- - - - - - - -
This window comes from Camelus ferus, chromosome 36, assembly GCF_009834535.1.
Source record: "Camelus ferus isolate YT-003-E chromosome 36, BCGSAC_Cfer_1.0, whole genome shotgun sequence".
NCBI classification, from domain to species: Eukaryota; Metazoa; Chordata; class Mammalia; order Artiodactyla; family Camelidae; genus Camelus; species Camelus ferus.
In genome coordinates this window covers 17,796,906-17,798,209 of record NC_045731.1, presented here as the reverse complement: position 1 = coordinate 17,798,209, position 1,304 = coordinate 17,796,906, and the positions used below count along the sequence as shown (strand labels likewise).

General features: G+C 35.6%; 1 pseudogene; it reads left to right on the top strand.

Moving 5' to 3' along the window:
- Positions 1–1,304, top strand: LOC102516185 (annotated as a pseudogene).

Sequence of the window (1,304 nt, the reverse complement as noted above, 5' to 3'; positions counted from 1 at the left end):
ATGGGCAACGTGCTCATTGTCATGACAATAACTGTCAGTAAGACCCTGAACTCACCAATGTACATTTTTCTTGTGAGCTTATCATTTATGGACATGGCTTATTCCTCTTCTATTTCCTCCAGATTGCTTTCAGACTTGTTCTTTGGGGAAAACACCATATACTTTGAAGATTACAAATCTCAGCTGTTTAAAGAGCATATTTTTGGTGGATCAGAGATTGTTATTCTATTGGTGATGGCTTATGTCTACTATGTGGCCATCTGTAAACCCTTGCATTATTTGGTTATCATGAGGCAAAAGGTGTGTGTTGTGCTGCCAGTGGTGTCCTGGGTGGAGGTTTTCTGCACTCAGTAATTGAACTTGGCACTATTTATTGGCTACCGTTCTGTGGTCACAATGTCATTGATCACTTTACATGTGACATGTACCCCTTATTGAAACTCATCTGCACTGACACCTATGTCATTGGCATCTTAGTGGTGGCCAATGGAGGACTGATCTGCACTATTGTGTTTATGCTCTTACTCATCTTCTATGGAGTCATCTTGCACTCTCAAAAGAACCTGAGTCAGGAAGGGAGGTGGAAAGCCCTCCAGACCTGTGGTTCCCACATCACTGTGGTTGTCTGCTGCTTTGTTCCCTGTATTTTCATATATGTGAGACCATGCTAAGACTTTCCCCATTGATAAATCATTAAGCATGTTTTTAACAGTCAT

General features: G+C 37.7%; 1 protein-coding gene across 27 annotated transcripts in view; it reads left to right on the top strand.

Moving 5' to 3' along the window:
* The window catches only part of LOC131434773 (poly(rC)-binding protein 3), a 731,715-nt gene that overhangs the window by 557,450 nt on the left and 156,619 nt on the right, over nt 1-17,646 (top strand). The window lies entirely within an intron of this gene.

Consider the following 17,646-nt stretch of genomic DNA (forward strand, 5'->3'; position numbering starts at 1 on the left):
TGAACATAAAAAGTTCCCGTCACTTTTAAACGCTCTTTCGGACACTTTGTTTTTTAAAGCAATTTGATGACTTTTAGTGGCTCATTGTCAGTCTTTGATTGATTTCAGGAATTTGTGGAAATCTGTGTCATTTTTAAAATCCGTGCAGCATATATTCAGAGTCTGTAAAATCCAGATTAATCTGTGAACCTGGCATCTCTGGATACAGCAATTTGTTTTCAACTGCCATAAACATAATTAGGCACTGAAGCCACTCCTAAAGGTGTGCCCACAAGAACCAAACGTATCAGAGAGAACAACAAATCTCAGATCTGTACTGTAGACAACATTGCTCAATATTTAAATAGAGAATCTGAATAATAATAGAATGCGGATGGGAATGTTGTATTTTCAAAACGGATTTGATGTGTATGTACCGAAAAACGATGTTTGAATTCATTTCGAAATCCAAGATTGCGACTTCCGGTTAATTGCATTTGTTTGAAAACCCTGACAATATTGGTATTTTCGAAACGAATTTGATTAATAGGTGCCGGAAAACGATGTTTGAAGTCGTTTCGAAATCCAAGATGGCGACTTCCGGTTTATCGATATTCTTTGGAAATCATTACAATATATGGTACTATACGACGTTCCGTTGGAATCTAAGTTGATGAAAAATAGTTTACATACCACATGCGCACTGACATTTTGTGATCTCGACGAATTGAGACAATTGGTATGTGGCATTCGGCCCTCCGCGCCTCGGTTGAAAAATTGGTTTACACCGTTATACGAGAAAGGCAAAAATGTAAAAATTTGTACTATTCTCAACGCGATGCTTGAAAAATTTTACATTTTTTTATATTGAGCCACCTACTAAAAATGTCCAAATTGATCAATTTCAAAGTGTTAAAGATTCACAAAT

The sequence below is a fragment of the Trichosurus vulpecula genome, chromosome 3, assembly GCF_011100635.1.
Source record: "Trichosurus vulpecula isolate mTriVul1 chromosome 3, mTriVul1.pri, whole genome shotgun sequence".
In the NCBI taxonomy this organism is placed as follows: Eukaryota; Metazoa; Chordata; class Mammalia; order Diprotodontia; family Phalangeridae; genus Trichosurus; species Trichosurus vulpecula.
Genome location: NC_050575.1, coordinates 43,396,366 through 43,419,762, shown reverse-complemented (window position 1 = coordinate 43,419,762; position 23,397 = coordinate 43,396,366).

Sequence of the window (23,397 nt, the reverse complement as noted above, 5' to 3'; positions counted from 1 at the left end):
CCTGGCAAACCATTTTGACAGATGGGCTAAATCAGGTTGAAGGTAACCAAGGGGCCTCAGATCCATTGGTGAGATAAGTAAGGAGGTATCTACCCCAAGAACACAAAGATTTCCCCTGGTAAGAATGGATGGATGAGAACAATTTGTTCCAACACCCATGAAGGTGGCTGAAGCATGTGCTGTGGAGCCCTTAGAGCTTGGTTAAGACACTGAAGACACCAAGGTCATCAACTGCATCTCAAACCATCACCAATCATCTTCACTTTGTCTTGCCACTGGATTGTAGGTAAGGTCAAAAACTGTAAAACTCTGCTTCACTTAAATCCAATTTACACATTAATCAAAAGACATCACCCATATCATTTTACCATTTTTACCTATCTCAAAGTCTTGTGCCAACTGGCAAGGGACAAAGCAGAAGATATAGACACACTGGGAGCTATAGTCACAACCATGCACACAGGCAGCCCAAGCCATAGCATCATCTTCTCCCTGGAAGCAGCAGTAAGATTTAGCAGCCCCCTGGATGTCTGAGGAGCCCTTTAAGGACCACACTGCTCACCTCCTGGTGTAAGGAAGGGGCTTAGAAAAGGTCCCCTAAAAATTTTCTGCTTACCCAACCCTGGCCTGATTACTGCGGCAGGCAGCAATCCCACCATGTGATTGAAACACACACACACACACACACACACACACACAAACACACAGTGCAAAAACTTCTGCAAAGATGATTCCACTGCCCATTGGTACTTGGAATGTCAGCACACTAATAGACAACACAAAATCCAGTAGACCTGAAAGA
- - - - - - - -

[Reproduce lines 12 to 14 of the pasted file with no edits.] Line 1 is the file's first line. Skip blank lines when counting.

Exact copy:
* The window catches only part of LOC131434773 (poly(rC)-binding protein 3), a 731,715-nt gene that overhangs the window by 557,450 nt on the left and 156,619 nt on the right, over nt 1-17,646 (top strand). The window lies entirely within an intron of this gene.

Consider the following 17,646-nt stretch of genomic DNA (forward strand, 5'->3'; position numbering starts at 1 on the left):
TGAACATAAAAAGTTCCCGTCACTTTTAAACGCTCTTTCGGACACTTTGTTTTTTAAAGCAATTTGATGACTTTTAGTGGCTCATTGTCAGTCTTTGATTGATTTCAGGAATTTGTGGAAATCTGTGTCATTTTTAAAATCCGTGCAGCATATATTCAGAGTCTGTAAAATCCAGATTAATCTGTGAACCTGGCATCTCTGGATACAGCAATTTGTTTTCAACTGCCATAAACATAATTAGGCACTGAAGCCACTCCTAAAGGTGTGCCCACAAGAACCAAACGTATCAGAGAGAACAACAAATCTCAGATCTGTACTGTAGACAACATTGCTCAATATTTAAATAGAGAATCTGAATAATAATAGAATGCGGATGGGAATGTTGTATTTTCAAAACGGATTTGATGTGTATGTACCGAAAAACGATGTTTGAATTCATTTCGAAATCCAAGATTGCGACTTCCGGTTAATTGCATTTGTTTGAAAACCCTGACAATATTGGTATTTTCGAAACGAATTTGATTAATAGGTGCCGGAAAACGATGTTTGAAGTCGTTTCGAAATCCAAGATGGCGACTTCCGGTTTATCGATATTCTTTGGAAATCATTACAATATATGGTACTATACGACGTTCCGTTGGAATCTAAGTTGATGAAAAATAGTTTACATACCACATGCGCACTGACATTTTGTGATCTCGACGAATTGAGACAATTGGTATGTGGCATTCGGCCCTCCGCGCCTCGGTTGAAAAATTGGTTTACACCGTTATACGAGAAAGGCAAAAATGTAAAAATTTGTACTATTCTCAACGCGATGCTTGAAAAATTTTACATTTTTTTATATTGAGCCACCTACTAAAAATGTCCAAATTGATCAATTTCAAAGTGTTAAAGATTCACAAAT